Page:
With a spectrum of subjects ranging from jealous lovers to alien invasion, there appears, at first, to be no common theme binding the issues explored in JD Project’s modern-dance extravaganza, “Elements II.” Everything is included.
Everything and everyone — which may, in fact, be the point. Julie Gillum and Dana Davis, co-founders of the innovative dance company (their initials create the name) have even included non-dancers in “Millennium,” the upcoming show’s visionary final number. Other pieces will showcase the live music of local artists, a stimulating departure from the usual recorded accompaniment to dance performances (and a tradition continued from last year’s “Elements I”).
Davis calls “Elements II” a home-produced concert, explaining: “We premiere new work, collaborate with other artists and musicians, and offer a performance that is more than a dance concert.”
The production’s subtitle says it all: “Let Go.”
“‘Let Go’ deals with various aspects of relationships,” Davis explains. And in fact, the “relationship” between “Let Go”‘s seemingly disparate subjects can be best understood by considering the connection between personal and global interactions, a kind of “letting go” in itself.
JD Project travels all over the Southeast, performing at public schools, universities and festivals. Their original combination of mime, dance and movement theater makes the troupe popular in both entertainment and educational settings, says Davis. And the vast scope of “Elements II” uses every form of modern rhythm available to get its point across.”[The dances] are movement studies,” she notes. “It goes into jazz, [even] some cheerleading stunts.”
The first segment of the show, entitled “Family,” explores family relationships. If all goes well, dancers in plaid shirts and cut-off jeans will move to the traditional mountain melodies of The Memories Band, though several members’ health problems may jeopardize their appearance:
“The Memories Band are all in their 70s, all born and raised in Asheville,” Davis explains. “They were taught their fiddles, banjos [and] pianos [by] their fathers, who were also all born and raised in Asheville.” The band committed to playing the show a long time ago, says Davis, and she hopes they’ll still be able to perform; but she concedes that “a year in their lives has made a huge difference.”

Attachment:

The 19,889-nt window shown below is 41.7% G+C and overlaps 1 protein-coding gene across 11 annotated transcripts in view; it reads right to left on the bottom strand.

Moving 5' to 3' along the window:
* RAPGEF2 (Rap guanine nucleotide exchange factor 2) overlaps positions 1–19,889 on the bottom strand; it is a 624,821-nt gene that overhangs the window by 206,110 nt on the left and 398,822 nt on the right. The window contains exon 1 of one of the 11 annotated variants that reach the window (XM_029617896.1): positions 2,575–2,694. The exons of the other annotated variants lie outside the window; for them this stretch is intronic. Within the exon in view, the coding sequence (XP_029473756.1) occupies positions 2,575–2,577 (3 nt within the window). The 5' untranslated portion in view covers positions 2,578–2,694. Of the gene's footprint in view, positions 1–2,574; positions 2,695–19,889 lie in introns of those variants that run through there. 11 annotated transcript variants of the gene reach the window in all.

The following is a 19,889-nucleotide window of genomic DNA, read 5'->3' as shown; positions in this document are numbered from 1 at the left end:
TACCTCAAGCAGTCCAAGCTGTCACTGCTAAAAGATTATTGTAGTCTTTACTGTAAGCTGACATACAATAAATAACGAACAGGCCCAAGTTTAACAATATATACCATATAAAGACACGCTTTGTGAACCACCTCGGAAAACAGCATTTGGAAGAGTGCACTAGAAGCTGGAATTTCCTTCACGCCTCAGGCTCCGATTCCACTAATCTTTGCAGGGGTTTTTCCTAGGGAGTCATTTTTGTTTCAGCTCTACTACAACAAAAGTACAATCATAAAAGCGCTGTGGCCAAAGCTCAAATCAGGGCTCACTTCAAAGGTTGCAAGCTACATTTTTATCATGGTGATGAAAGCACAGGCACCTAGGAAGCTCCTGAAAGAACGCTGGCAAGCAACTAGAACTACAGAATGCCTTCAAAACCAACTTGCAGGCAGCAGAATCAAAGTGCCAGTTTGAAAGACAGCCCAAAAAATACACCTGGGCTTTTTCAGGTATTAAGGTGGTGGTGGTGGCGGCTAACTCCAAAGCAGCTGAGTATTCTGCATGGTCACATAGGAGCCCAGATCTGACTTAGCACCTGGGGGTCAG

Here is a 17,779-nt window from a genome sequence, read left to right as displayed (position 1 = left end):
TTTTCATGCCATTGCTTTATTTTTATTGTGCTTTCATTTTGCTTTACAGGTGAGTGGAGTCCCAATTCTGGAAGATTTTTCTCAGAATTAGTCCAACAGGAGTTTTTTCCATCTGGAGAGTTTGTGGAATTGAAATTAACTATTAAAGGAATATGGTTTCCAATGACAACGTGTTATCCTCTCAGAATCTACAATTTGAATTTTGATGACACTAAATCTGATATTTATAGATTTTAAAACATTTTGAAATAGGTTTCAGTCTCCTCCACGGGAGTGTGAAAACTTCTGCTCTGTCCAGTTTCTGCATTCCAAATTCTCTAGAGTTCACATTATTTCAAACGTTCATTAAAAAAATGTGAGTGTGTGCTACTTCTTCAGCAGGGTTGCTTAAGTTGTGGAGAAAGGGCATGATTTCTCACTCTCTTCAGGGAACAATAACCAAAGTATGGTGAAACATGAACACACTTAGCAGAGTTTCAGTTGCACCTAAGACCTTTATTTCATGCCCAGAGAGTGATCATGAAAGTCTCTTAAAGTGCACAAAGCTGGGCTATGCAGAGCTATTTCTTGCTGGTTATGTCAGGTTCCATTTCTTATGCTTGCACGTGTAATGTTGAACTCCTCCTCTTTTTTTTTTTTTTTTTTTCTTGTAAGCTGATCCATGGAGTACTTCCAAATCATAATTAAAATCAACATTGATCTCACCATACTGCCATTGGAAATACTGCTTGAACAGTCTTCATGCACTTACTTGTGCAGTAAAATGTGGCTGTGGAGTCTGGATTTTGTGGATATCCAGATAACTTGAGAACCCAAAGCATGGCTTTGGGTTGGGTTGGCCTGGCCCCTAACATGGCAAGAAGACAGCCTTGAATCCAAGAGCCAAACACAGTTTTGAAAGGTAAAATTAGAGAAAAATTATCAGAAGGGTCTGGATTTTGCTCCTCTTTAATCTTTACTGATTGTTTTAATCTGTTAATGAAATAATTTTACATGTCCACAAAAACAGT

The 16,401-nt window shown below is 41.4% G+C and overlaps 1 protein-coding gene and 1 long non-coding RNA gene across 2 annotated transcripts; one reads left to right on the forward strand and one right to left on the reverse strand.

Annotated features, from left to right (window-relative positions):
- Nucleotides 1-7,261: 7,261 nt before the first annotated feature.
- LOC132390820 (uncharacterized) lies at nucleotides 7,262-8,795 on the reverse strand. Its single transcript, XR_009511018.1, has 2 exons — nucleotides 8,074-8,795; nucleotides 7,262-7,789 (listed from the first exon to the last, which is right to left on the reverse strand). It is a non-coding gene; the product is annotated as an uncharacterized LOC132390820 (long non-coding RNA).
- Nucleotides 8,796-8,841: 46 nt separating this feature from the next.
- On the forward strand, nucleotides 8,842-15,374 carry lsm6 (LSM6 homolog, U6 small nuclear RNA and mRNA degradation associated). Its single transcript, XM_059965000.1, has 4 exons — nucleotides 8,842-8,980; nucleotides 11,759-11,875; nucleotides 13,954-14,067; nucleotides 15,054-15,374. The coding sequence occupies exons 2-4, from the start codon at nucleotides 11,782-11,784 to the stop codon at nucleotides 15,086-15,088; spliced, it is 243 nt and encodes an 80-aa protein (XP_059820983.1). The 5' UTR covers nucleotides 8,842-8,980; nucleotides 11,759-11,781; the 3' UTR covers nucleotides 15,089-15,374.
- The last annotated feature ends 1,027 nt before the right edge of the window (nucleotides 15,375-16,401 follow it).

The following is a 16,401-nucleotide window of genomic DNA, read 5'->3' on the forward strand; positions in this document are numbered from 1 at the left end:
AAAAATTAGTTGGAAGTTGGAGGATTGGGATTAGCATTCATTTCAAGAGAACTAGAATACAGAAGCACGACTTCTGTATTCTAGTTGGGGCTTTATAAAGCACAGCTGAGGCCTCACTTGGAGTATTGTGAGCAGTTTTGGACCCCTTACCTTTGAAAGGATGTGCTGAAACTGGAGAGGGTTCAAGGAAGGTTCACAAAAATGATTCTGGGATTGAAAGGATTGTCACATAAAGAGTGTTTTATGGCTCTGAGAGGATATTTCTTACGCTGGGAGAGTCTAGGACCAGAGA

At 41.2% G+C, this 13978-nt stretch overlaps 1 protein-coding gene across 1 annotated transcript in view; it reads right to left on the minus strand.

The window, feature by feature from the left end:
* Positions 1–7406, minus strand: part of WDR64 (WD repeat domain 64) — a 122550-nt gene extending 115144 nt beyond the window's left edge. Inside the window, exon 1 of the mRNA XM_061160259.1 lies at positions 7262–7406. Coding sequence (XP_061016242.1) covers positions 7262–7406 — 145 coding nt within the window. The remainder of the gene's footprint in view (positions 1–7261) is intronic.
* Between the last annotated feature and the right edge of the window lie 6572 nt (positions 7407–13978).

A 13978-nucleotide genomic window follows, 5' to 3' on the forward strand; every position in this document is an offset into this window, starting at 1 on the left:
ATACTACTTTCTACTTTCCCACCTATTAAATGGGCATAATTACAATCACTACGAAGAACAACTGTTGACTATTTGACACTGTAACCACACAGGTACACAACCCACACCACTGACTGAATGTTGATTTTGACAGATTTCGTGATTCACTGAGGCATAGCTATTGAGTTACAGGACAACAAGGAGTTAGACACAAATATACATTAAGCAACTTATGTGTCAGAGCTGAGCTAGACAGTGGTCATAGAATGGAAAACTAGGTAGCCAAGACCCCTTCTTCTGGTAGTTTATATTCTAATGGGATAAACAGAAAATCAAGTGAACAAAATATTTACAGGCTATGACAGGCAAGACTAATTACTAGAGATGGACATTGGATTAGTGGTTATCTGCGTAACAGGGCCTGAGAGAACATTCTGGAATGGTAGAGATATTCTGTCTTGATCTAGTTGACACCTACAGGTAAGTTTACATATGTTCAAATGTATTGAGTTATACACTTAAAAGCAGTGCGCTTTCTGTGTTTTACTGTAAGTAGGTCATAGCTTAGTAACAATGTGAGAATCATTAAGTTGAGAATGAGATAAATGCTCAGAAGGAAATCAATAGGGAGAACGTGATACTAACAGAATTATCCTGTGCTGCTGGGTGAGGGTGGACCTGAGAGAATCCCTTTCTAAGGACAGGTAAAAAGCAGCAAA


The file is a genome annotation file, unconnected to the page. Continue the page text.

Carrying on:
“Individuality,” a piece Davis began working on two years ago, showcases the dancer’s individual talent. Her solo, which works through the universal pain of personal relationships, was inspired by the dancers and musicians she was working with at the time, says Davis.
Mountain music diva Laura Boosinger (long a regional favorite) joins Tyler Ramsey and Friends for “Decline,” the show’s third segment (choreographed by Gillum) which explores romantic relationships. Boosinger’s live covers of lesser-known Patsy Cline songs are a wryly perfect accompaniment to the bittersweet moves of the dancers, who sway and collapse in rueful pursuit of unattainable loves.
“Millennium,” the show’s apocalyptic final number, features movements custom-tailored by the performers themselves.
For “Millennium,” JD Project issued an open call to the community, offering anyone who wanted to a chance to perform. The result was “10 very eclectic individuals,” says Davis. A few are JD Project members, others have a background in theater, and some are complete novices.
“One is a carpenter,” she says proudly. “The dancing [features] lots of improvisation, lots of ideas [about] approaching the millennium, prophecies, alien ships and what that could bring … higher evolution.”
With such an odd assortment of performers, however, it’s obvious that “Millennium” will be about more than a collective quest for cosmic meaning. The potential interpretations are infinite. “I see [the millennium] as something I want people to think more about, rather than allow other people to tell them what their future will be,” Davis states. “People should think of it in a beautiful sense — not what we’re going to lose, but look beyond and see what we will gain.”